And right now, nearly all of that meat comes from concentrated animal feeding operations (CAFOs), massive industrial animal farms that confine 99 percent of the animals raised for food in this country and which cause widespread pollution that threatens public health. Even if Walmart switched course immediately, said Alan Lewis of Natural Grocers, it would take the company 30 years to get to a place where executives could say their meat supply chains qualify as regenerative. If they made that claim today, Lewis added, it would be “an outright fabrication.”
Walmart sells one line of grass-fed beef that is almost certainly imported, and over the last few years, the company announced several new beef initiatives. It invested in “regenerative ranching” pilot projects that involve helping ranchers improve grazing practices to build soil health and incorporating legume cover crops into growing feed crops.
According to the materials the company provided, its suppliers reported improved grazing practices on 15 million acres in 2023, but it’s unclear what those practices look like. To create its own Angus beef supply, it acquired a stake in a processing plant project in Nebraska and partnered with cattle feeders in Texas. Those systems still involve cattle being sent to large feedlots. One Texas feedlot is in a town where beef CAFO production is so concentrated that communities suffer from regularly breathing in fecal dust.
And the projects are a small share of the meat that regularly fills Walmart’s cases. Walmart’s biggest meat suppliers include Cargill, Smithfield, and Tyson, according to Civil Eats’ in-store survey and Tyson’s public disclosures to its shareholders, which indicate that Walmart accounts for about 18 percent of Tyson’s annual sales. Such large suppliers have a history of environmental pollution. Pollution from Tyson farmers’ corn and soybean fields and poultry and beef CAFOs, for example, has severely impacted Midwest waterways.
What’s more, deforestation is one of the main drivers of greenhouse gas emissions in animal agriculture. According to FAIRR, Tyson has not reported progress on its multiple commitments to end deforestation in its cattle or soybean supply chains, despite their fast-approaching target dates of 2025. Tyson declined to provide comment, but a public relations representative pointed to this report, which shares a 2019 deforestation risk assessment that found most of the company’s beef and soy were at “low deforestation risk” due to U.S. origin.
And Cargill, which provides many of the low-priced, unbranded ground beef and steaks that are ubiquitous in Walmart’s meat cases, is among the largest corporate drivers of deforestation. In September, Global Witness linked the company to the destruction of nearly 50,000 acres of Bolivia’s Chiquitano Forest since 2017.
Glenn Hurowitz, the CEO and founder of the nonprofit Mighty Earth, has tracked Cargill’s impact on the destruction of both the Brazilian Amazon and Cerrado, the world’s most biodiverse savanna, for years. Cargill, he said, stands alone in its destruction of native ecosystems and is holding up the progress that other companies have made to end deforestation.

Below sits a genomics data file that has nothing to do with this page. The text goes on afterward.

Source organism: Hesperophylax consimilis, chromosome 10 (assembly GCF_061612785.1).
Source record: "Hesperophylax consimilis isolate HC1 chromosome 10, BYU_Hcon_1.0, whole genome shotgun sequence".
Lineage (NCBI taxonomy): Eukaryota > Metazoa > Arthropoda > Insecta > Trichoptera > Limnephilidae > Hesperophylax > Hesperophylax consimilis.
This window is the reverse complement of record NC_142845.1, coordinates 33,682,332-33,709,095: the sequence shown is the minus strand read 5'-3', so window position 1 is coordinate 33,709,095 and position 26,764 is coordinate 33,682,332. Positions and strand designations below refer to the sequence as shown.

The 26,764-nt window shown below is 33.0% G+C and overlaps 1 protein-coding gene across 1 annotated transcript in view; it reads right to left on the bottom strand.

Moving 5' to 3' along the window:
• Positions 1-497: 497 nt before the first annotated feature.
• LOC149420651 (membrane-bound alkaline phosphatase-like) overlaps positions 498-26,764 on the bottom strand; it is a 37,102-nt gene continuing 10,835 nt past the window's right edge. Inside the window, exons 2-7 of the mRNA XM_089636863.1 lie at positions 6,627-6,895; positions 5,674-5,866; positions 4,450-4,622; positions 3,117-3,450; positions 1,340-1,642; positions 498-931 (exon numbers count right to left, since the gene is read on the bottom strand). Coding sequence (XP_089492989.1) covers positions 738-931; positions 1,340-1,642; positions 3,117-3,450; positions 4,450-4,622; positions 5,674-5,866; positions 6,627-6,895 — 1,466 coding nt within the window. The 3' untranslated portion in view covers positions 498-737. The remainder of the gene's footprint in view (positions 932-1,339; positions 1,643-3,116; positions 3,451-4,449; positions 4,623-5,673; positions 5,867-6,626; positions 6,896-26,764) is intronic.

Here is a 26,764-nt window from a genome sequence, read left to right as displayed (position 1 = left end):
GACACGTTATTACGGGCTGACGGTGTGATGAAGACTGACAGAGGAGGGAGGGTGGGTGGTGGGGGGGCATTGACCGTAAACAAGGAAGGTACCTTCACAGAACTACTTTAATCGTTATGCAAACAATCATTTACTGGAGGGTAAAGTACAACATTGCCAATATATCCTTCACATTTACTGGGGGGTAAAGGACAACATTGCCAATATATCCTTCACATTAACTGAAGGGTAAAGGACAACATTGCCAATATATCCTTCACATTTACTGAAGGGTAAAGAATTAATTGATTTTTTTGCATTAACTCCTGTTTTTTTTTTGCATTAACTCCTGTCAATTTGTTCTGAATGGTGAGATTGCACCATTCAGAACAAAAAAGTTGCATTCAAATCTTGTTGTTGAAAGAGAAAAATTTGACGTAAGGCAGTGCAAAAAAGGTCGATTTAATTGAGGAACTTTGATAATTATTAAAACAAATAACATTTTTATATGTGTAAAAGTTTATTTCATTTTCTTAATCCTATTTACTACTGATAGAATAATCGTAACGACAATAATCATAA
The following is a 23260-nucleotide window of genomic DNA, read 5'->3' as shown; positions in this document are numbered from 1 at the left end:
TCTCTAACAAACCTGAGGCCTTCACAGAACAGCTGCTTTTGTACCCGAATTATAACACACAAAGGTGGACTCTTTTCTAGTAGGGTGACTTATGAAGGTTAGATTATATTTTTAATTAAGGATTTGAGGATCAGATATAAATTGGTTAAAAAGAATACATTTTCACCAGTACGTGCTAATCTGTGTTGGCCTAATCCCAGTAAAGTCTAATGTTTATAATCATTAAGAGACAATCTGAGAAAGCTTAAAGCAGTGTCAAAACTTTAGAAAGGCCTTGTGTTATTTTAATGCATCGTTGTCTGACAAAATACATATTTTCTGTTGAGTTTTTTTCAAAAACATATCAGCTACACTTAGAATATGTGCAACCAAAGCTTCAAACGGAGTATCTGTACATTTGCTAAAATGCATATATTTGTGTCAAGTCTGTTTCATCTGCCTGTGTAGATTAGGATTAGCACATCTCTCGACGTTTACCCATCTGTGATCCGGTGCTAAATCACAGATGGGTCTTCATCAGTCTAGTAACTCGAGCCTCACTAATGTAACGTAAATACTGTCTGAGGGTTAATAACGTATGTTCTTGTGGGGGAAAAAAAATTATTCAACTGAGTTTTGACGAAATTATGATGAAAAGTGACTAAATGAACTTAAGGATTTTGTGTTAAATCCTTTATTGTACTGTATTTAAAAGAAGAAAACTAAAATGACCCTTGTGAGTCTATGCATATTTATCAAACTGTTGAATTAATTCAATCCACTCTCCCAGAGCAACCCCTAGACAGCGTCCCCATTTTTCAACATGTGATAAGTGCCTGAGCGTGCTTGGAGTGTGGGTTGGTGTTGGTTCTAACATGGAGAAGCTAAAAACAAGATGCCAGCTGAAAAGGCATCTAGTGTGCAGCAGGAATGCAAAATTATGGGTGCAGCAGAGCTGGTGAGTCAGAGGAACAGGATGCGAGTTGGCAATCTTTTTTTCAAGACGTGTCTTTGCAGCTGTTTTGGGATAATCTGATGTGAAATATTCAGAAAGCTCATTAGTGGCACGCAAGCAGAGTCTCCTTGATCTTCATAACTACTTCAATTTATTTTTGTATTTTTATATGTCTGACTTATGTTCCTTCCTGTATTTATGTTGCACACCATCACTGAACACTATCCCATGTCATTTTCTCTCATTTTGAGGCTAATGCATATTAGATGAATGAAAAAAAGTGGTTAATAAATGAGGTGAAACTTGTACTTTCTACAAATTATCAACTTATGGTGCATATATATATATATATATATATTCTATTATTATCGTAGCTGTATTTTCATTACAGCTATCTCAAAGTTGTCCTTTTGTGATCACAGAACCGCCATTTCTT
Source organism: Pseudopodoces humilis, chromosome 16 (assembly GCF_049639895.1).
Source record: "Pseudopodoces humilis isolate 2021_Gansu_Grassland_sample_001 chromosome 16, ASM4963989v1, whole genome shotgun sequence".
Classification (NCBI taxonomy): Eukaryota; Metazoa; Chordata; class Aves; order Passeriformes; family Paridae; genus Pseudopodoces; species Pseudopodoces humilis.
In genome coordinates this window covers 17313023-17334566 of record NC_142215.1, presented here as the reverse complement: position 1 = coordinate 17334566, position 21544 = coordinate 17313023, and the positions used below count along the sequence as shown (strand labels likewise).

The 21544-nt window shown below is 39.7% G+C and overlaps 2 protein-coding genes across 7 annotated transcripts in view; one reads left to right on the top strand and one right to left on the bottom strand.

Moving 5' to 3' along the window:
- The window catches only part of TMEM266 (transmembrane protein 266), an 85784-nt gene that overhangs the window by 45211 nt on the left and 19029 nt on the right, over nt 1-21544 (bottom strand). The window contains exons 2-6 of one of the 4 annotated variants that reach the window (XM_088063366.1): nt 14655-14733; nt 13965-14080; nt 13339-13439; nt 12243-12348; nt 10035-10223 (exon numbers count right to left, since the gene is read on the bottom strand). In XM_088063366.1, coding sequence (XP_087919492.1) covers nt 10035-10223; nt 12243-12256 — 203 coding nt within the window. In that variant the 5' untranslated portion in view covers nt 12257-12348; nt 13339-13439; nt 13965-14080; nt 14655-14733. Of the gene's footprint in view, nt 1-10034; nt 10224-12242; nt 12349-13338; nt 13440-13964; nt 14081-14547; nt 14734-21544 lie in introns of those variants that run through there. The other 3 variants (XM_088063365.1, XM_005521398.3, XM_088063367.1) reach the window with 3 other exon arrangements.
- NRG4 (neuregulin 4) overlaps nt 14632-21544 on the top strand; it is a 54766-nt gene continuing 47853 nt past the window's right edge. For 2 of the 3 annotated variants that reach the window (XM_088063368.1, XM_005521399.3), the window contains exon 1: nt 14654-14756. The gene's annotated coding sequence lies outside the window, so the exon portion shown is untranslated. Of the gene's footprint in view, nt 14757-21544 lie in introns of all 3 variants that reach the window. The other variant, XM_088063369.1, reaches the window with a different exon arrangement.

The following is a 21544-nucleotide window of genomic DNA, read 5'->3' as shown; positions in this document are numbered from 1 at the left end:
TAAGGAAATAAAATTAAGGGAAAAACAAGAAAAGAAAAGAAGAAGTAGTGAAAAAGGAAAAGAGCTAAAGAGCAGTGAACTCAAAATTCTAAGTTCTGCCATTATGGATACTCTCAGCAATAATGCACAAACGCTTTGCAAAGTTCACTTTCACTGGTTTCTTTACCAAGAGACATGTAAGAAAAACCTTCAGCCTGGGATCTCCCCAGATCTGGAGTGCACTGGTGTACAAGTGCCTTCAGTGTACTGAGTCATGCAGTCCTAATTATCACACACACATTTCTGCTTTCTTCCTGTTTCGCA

“For a consumer-facing company like Walmart, what ultimately matters is the identity and practices of their suppliers,” Hurowitz said. “To the extent they’re buying from companies that are driving continued extensive destruction of native ecosystems like Cargill . . . it’s hard to call them regenerative.” Cargill did not respond to requests for comment.
To improve the practices of its suppliers, in 2017, Walmart launched Project Gigaton with a stated goal to avoid one gigaton of supply chain emissions by 2030. Suppliers are encouraged—but not required—to participate. In 2022, the company announced 2,500 suppliers were reporting data on emissions reduction as part of the project and that it was halfway to its goal.
But with no baseline data or public information on who is participating, it’s impossible to determine what that means. A recent report from the investor activism group Ceres gave Walmart credit for being ahead of other food companies in setting goals but also uncovered a potential limitation with Project Gigaton’s data. “They ask their suppliers to report any and all emissions that they have avoided, whether or not it was linked directly to something they sold to Walmart or if it ended up on Walmart’s shelves,” Ceres’ Nako Kobayashi explained.
At the Environmental Defense Fund (EDF), which has received more than $166 million from the Walton Family Foundation over the past 20 years, Elizabeth Sturcken works with private companies on climate commitments. She helped Walmart set up Project Gigaton and acknowledged that companies’ self-reporting of emissions data to Walmart creates challenges around accuracy. But despite any limitations, Sturcken sees Project Gigaton as an example of Walmart’s clear leadership on reducing supply chain emissions.
“In the United States, at least where there is no regulation, this is what creates powerful change,” she said. “A company that purchases a lot of product and spends billions of dollars in its supply chain says to its suppliers, ‘We need you to join us on this journey. Here’s how to do it. Here are the tools.’” Sturcken likens it to rolling out a red carpet for suppliers versus requiring them to make drastic changes to adopt regenerative practices.